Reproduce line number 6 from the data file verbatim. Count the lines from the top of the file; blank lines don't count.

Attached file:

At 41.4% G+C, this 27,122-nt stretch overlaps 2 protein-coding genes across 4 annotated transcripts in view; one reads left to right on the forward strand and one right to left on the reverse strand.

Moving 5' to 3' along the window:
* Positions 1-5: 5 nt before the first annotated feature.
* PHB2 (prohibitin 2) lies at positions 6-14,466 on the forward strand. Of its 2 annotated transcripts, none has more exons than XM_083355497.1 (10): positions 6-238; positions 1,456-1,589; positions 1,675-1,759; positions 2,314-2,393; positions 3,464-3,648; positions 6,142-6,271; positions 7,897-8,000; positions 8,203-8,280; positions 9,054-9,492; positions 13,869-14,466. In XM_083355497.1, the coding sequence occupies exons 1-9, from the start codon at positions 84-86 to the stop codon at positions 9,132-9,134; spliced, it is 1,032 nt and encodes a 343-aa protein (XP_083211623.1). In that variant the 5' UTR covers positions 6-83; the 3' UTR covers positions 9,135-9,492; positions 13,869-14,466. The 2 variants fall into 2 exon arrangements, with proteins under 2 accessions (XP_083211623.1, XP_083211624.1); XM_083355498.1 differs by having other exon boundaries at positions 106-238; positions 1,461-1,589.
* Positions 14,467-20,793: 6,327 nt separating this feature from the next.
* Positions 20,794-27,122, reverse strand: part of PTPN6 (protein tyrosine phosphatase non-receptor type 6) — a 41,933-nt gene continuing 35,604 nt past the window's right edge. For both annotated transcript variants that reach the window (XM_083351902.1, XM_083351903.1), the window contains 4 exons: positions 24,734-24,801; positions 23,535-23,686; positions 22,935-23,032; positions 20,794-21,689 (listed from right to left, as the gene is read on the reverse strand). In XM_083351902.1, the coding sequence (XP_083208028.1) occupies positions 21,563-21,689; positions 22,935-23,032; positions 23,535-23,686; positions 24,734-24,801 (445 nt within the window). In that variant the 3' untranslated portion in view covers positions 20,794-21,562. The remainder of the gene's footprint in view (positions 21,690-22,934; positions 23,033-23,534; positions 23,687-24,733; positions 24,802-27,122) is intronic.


* Positions 20,794-27,122, reverse strand: part of PTPN6 (protein tyrosine phosphatase non-receptor type 6) — a 41,933-nt gene continuing 35,604 nt past the window's right edge. For both annotated transcript variants that reach the window (XM_083351902.1, XM_083351903.1), the window contains 4 exons: positions 24,734-24,801; positions 23,535-23,686; positions 22,935-23,032; positions 20,794-21,689 (listed from right to left, as the gene is read on the reverse strand). In XM_083351902.1, the coding sequence (XP_083208028.1) occupies positions 21,563-21,689; positions 22,935-23,032; positions 23,535-23,686; positions 24,734-24,801 (445 nt within the window). In that variant the 3' untranslated portion in view covers positions 20,794-21,562. The remainder of the gene's footprint in view (positions 21,690-22,934; positions 23,033-23,534; positions 23,687-24,733; positions 24,802-27,122) is intronic.